SOMERS — Genoa City resident Matt Messisco was dead last, double-fisted and snacking on cheese balls as the stopwatch approached 40 minutes during the Leprechaun & Lederhosen 0.1-Kilometer Beer Run on Saturday at the Petrifying Springs Biergarten.

In Messisco’s mind, he was winning.

“I’ve never been to this race before, but it’s the best race I’ve ever been to,” said Messisco at the midway point of perhaps the least-athletic race ever created.

“When I run out of beer, then I’ll think about finishing. I could be here for a while.”

More than 400 people kicked off their St. Patrick’s Day weekend at the second-annual event, which served as a fundraiser for the Boys & Girls Club of Kenosha and Kenosha County Parks.

Each participant received a race T-shirt, a 0.1K bumper sticker and free beer.

Local band Grateful Deadliners entertained the morning crowd, while Celtic rock group Hearthfire jammed well into the evening.

Kenosha Area Pipes and Drums and Wauwatosa-based Cashel Dennehy School of Irish Dance also performed.

Kenosha’s Matthew Redig won the race for the second year in a row.

Redig sprinted roughly the length of a football field in just over 19 seconds, four seconds slower than his winning time from last year.

A middle-aged woman wearing a four-leafed clover hoodie and two men walking their dogs finished second and tied for third respectively.

Messisco, 30, shared last-place honors with two others, who eventually walked off the course together into the heated beer tent.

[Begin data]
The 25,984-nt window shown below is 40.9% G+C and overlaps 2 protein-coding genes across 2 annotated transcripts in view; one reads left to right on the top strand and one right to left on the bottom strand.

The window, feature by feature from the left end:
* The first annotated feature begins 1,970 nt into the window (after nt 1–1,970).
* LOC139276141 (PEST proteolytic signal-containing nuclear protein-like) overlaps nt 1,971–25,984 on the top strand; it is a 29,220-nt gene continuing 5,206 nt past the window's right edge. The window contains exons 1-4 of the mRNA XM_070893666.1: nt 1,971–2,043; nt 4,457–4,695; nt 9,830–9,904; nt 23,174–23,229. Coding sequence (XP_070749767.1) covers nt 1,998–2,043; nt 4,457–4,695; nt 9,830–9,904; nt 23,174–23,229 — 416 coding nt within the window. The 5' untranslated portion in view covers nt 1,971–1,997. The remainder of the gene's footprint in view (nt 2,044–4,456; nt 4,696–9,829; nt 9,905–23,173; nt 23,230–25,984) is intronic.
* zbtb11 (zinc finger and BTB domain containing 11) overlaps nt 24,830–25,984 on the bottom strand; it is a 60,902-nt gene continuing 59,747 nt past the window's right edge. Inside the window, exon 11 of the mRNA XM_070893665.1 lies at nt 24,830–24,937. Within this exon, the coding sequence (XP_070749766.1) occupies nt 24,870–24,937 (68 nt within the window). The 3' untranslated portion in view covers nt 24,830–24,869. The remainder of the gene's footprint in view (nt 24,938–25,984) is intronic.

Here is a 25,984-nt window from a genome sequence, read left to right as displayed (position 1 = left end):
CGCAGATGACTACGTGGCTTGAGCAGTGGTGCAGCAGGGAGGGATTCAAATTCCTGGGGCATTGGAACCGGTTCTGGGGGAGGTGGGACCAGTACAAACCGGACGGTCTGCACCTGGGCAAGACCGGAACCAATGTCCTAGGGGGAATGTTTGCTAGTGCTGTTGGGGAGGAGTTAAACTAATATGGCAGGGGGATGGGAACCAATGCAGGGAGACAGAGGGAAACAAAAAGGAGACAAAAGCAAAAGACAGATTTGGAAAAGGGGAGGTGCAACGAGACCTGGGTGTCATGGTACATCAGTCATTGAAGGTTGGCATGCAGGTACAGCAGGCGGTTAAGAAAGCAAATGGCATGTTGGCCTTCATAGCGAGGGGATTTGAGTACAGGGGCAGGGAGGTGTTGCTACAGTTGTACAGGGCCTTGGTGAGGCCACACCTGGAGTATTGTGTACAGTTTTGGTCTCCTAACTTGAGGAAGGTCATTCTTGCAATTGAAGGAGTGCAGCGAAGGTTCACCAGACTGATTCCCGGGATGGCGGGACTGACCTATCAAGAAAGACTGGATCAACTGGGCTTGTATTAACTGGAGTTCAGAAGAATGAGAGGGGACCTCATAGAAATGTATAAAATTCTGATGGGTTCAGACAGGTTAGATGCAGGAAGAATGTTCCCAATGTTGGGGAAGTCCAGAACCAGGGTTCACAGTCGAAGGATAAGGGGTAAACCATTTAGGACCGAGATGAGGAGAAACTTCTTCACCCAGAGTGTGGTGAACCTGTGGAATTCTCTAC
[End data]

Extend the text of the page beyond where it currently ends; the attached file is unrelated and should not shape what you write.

Jeremy Gerlach, 46, of Salem Lakes won “best dressed” award for his costume which gave the impression he was seated on top of a leprechaun’s shoulders.

The race was open to competitors, 21 years and older, of all abilities.

Tom Gabik, 56, of Kenosha competed on crutches after he slipped, fell and broke his fibula last month.

“It’s truly a unique event,” said Michael Grab, owner of the Biergarten. “Anyone and all walks of life can come out to it. Very little training is required.”

Kenosha’s Luke Landwehr, a track and field coach at Lance Middle School, sipped a green beer a few feet from the finish line while he reflected on the race and offered his take on this year’s field.

“This is my second time, and it was way slower this year,” Landwehr said. “Last year, I had a chance for last. I thought I had a plan going in. I thought I executed it right. This year, I had no chance to beat these guys. They were ready.”

The race sold out on Friday with roughly 415 competitors. There were 260 last year, according to Kate Kleiva of the Kenosha Boys & Girls Club.

Kleiva said she was impressed with the turnout. She applauded Redig’s effort and determination for winning back-to-back titles.

“He clearly put a lot of training into the day,” Kleiva said. “Out of 400 people he took the crown. Good for him. Maybe he can go for a three-peat next year.”

Award winners received a commemorative glass boot.

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